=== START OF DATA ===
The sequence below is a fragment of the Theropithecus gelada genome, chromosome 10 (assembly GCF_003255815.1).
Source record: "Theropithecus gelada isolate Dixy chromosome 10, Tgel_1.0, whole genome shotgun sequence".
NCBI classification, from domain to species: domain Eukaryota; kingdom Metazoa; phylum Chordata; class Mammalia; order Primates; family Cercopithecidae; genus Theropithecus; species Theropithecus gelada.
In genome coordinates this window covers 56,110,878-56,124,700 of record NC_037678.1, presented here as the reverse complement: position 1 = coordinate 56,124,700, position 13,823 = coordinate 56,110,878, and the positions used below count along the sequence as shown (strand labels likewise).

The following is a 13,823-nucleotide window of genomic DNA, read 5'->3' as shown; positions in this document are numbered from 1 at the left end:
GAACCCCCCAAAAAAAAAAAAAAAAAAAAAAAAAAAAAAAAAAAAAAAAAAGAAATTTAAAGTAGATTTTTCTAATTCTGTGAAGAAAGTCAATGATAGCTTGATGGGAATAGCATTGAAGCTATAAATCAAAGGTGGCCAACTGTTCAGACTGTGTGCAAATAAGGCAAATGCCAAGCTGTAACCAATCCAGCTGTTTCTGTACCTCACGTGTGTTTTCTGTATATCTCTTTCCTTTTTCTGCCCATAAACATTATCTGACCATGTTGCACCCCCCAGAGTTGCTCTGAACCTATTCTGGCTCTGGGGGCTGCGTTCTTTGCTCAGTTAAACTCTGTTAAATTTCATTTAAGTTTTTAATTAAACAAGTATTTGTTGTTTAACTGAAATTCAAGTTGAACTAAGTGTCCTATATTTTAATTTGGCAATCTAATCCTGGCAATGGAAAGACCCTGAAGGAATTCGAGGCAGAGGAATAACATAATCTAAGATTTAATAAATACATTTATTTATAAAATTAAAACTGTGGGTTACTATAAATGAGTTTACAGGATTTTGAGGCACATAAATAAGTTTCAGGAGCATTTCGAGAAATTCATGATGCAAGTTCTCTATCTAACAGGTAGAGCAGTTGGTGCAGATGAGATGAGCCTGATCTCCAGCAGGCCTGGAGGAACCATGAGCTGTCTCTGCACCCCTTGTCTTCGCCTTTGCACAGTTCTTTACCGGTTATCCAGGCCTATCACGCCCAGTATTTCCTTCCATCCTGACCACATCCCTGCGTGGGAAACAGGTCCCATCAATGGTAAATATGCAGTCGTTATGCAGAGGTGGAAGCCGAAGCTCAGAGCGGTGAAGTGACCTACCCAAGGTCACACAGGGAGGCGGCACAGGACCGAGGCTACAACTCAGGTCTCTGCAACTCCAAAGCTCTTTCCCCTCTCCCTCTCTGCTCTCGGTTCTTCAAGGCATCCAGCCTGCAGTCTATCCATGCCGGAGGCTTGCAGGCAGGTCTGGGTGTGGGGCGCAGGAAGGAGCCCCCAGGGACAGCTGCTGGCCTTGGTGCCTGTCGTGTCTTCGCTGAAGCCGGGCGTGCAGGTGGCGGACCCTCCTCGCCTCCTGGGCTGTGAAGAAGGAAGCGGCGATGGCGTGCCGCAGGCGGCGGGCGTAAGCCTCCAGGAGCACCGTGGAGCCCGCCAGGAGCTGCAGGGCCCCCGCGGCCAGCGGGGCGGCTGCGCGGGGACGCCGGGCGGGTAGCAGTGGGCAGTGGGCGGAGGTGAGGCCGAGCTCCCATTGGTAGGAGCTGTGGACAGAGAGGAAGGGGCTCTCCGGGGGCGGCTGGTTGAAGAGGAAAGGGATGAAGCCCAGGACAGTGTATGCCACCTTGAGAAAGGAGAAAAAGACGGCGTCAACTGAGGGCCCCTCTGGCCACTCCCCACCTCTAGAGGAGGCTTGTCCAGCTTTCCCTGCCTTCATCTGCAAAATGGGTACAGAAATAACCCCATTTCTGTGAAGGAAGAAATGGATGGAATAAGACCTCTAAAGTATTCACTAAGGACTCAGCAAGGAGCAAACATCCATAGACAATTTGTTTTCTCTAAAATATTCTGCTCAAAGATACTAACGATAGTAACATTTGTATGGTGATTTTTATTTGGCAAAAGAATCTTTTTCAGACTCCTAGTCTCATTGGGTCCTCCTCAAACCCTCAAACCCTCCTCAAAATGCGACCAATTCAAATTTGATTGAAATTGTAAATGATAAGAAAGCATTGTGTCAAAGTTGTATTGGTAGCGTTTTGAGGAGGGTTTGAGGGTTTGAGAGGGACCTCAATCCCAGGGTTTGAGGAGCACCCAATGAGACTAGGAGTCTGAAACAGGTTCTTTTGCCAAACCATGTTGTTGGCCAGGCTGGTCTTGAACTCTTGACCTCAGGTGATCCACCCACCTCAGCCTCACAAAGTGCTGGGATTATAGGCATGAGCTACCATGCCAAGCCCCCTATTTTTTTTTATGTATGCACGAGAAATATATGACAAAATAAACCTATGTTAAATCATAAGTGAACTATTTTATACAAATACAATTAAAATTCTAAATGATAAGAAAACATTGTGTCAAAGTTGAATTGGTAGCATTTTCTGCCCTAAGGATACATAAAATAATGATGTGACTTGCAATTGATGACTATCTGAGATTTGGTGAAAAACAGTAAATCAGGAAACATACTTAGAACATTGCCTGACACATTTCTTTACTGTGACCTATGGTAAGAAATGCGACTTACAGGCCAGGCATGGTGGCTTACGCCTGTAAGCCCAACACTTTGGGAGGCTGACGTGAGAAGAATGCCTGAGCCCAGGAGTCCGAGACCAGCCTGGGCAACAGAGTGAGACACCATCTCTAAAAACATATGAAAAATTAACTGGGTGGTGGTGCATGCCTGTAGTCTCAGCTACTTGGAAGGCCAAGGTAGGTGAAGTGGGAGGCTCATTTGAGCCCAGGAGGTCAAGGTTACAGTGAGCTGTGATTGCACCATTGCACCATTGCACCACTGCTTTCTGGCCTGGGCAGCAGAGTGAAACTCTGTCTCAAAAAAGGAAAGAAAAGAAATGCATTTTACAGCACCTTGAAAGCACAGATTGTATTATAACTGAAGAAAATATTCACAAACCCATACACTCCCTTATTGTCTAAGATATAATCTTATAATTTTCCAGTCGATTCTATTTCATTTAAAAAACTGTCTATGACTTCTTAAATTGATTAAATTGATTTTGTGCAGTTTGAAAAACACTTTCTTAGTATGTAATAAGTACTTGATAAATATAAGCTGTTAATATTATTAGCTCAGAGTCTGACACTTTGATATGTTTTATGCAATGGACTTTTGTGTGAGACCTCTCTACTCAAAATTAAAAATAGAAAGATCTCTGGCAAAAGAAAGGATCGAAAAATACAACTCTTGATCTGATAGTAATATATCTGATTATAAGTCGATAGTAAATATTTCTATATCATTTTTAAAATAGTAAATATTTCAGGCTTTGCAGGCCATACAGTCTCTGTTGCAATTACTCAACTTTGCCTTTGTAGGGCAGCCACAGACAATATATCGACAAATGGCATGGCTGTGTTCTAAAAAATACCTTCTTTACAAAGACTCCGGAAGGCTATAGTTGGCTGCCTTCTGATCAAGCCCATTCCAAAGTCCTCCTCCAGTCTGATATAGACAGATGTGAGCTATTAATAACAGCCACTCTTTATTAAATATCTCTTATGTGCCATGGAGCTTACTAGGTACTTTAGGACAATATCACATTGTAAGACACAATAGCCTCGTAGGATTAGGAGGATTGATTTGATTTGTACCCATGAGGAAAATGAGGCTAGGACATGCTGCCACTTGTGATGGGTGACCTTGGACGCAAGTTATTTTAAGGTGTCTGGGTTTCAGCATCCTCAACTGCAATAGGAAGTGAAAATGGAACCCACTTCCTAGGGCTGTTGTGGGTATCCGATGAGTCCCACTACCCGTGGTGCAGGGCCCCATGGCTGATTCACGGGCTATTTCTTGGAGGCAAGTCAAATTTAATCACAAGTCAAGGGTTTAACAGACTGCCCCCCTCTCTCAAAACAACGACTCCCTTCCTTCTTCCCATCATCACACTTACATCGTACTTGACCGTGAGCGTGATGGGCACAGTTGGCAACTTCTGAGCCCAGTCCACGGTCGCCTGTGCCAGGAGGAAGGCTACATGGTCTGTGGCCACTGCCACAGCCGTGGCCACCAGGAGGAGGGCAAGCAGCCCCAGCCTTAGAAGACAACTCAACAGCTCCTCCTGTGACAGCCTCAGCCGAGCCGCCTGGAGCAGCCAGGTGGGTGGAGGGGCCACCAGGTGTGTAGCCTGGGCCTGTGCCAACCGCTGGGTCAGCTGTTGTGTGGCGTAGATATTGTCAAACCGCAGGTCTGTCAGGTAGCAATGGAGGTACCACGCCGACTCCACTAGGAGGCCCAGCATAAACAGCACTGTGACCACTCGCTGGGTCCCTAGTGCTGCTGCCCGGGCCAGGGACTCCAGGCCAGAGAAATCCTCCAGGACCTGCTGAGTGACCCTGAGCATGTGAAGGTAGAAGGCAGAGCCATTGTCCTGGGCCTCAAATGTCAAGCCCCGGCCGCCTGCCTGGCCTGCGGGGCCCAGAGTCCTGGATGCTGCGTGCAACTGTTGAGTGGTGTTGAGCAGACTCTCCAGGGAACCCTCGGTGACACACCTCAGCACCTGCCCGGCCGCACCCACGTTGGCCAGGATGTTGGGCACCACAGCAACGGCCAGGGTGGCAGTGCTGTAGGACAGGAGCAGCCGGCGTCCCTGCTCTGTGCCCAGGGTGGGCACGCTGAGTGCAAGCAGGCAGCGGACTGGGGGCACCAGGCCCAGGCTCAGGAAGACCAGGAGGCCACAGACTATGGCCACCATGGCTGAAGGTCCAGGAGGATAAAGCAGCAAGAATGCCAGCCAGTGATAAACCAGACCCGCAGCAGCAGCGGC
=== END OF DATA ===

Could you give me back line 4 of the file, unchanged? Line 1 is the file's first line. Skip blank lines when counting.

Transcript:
In genome coordinates this window covers 56,110,878-56,124,700 of record NC_037678.1, presented here as the reverse complement: position 1 = coordinate 56,124,700, position 13,823 = coordinate 56,110,878, and the positions used below count along the sequence as shown (strand labels likewise).